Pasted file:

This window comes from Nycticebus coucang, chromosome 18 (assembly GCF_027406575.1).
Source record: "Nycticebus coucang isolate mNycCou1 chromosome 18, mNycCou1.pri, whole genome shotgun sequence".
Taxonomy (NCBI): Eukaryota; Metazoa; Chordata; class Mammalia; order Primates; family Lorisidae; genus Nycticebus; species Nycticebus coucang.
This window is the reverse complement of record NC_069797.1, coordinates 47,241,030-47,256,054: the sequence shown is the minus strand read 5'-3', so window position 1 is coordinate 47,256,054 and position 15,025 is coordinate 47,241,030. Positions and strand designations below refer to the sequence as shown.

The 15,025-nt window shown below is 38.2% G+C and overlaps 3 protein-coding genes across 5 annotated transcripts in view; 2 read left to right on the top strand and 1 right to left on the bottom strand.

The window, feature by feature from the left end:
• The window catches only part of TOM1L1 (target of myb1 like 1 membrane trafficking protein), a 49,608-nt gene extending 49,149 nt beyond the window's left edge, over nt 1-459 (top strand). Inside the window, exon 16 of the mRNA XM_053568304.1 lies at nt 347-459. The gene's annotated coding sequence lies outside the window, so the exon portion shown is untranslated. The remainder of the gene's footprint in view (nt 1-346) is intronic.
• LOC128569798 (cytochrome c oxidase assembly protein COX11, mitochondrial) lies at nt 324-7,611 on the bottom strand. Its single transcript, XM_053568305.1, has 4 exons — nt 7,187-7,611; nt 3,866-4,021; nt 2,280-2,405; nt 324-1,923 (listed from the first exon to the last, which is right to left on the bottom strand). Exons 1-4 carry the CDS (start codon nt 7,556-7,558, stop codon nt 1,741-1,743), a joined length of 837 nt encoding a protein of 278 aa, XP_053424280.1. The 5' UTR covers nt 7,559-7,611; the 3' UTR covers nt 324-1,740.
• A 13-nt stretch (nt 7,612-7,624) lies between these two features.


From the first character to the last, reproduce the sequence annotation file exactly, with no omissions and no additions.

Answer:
This window comes from Nycticebus coucang, chromosome 18 (assembly GCF_027406575.1).
Source record: "Nycticebus coucang isolate mNycCou1 chromosome 18, mNycCou1.pri, whole genome shotgun sequence".
Taxonomy (NCBI): Eukaryota; Metazoa; Chordata; class Mammalia; order Primates; family Lorisidae; genus Nycticebus; species Nycticebus coucang.
This window is the reverse complement of record NC_069797.1, coordinates 47,241,030-47,256,054: the sequence shown is the minus strand read 5'-3', so window position 1 is coordinate 47,256,054 and position 15,025 is coordinate 47,241,030. Positions and strand designations below refer to the sequence as shown.

The 15,025-nt window shown below is 38.2% G+C and overlaps 3 protein-coding genes across 5 annotated transcripts in view; 2 read left to right on the top strand and 1 right to left on the bottom strand.

The window, feature by feature from the left end:
• The window catches only part of TOM1L1 (target of myb1 like 1 membrane trafficking protein), a 49,608-nt gene extending 49,149 nt beyond the window's left edge, over nt 1-459 (top strand). Inside the window, exon 16 of the mRNA XM_053568304.1 lies at nt 347-459. The gene's annotated coding sequence lies outside the window, so the exon portion shown is untranslated. The remainder of the gene's footprint in view (nt 1-346) is intronic.
• LOC128569798 (cytochrome c oxidase assembly protein COX11, mitochondrial) lies at nt 324-7,611 on the bottom strand. Its single transcript, XM_053568305.1, has 4 exons — nt 7,187-7,611; nt 3,866-4,021; nt 2,280-2,405; nt 324-1,923 (listed from the first exon to the last, which is right to left on the bottom strand). Exons 1-4 carry the CDS (start codon nt 7,556-7,558, stop codon nt 1,741-1,743), a joined length of 837 nt encoding a protein of 278 aa, XP_053424280.1. The 5' UTR covers nt 7,559-7,611; the 3' UTR covers nt 324-1,740.
• A 13-nt stretch (nt 7,612-7,624) lies between these two features.